Skip to main content

Rami Malek is a hero in Egypt after playing a gay icon - but LGBT people there are under attack

Ministers congratulated Oscar winner for best actor prize while gay community is jailed and persecuted
Rami Malek won the Oscar for best actor at this year's Academy Awards on 24 February (AFP)

On Oscars night 2019, Laila, 28, and Omar, 32, two young gay Egyptians, stayed up all night to watch the 91st Academy Awards ceremony and root for Rami Malek. The American-Egyptian actor was nominated in the best actor award category for his role as flamboyant gay rock icon Freddie Mercury in Bohemian Rhapsody

Malek went on to win, becoming the first actor of Egyptian heritage to win the best actor Oscar. The win prompted a flurry of nationalist celebration from the Egyptian government and pro-state media, which seemed to have conveniently forgotten its own record on LGBQT rights.

“I was excited about Rami winning, but I knew that the state would try to take credit,” said Laila, a graphic designer, who - like Omar - did not want to use her full name for safety reasons.

The Egyptian star Rami Malek wins an Oscar, "He's one of my sons, whose genes are full of creativity, art and civilisation." (Youm7 cartoon)
The Egyptian star Rami Malek wins an Oscar, "He's one of my sons, whose genes are full of creativity, art and civilisation." (Youm7 cartoon)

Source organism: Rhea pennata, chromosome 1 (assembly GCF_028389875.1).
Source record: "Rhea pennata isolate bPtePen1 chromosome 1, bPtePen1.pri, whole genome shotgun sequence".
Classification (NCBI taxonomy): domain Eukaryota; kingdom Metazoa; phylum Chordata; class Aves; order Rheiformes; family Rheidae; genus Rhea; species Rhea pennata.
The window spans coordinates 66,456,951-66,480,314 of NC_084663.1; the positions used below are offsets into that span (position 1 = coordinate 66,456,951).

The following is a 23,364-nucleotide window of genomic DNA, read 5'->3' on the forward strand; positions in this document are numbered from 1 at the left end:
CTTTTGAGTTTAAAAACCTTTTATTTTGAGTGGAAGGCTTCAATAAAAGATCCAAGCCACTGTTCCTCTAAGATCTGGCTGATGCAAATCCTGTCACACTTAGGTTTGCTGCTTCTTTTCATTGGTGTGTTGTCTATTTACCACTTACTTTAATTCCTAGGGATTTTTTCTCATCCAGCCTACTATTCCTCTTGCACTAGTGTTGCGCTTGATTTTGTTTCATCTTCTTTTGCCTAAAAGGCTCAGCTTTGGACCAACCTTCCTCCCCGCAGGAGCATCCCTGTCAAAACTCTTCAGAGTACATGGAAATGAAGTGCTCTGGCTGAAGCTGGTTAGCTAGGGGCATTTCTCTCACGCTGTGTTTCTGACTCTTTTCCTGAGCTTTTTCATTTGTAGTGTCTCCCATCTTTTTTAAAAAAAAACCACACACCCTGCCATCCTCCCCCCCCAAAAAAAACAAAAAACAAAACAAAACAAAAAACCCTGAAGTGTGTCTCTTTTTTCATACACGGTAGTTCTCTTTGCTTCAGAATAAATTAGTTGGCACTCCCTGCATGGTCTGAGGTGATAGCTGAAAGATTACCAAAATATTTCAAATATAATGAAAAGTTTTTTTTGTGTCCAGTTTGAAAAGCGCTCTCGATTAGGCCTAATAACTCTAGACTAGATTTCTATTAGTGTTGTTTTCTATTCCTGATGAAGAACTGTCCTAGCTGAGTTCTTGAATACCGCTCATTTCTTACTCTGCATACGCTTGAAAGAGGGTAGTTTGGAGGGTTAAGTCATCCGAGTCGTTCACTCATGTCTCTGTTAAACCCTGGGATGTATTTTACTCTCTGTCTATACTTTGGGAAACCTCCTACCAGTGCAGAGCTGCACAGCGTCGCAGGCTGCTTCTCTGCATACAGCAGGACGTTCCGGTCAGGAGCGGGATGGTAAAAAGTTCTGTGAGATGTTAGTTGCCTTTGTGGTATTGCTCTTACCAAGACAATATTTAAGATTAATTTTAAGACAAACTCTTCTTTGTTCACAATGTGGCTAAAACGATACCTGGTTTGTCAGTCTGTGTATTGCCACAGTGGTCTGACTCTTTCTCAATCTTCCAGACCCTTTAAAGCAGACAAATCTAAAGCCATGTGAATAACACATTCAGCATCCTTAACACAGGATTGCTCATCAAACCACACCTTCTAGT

Stay informed with MEE's newsletters

Sign up to get the latest alerts, insights and analysis, starting with Turkey Unpacked


One of the first officials to congratulate Malek was Egypt's minister of immigration, Nabila Makram, praising the actor's acceptance speech where the actor stated that he was "the son of immigrants from Egypt".

But, Makram, who is one of Egypt's  top prosecutors of LGBT individuals, conveniently ignored the part of Malek's acceptance where he said: “We made a film about a gay man, an immigrant, who lived his life just unapologetically himself”.

Similarly, Egypt’s embassy in Washington expressed joy at Malek's win, saying that the actor has made all Egyptians so proud. 

A missed opportunity

Laila and Omar had hoped Malek would use his win to show solidarity with Egypt's beleaguered gay community, who have faced intensified persecution in recent years.

“I wish he stood up and dedicated this prize to members of the LGBT community in the Arab world. I am disappointed that he didn’t speak up,” Omar told Middle East Eye.

“As an actor I like him. But after his statement that he supports the Egyptian government, I feel he is one of those tourists who only read about Egypt from tourist brochures.”

Being gay in Egypt means that you face daily death threats, molestation, harassment, and possibly jail time

- Nagy, lawyer

In 2015, Malek spoke about the events of 2013 that brought the current president to power to the privately owned newspaper Al-Masry Al-Youm.

“I believe that the June 30 revolution saved Egypt from a civil war," Malek was quoted as saying,  "and that President Abdel Fattah al-Sisi deals with Egyptians as equal citizens, regardless of their religion, which is the right thing to do.”

On 30 June 2013, hundreds of thousands of Egyptians took to the streets to protest against the government of Mohamed Morsi, Egypt's first elected president, who came to power as the Muslim Brotherhood candidate. Three days later, Sisi overthrew him in a coup that was followed by a bloody crackdown on his supporters.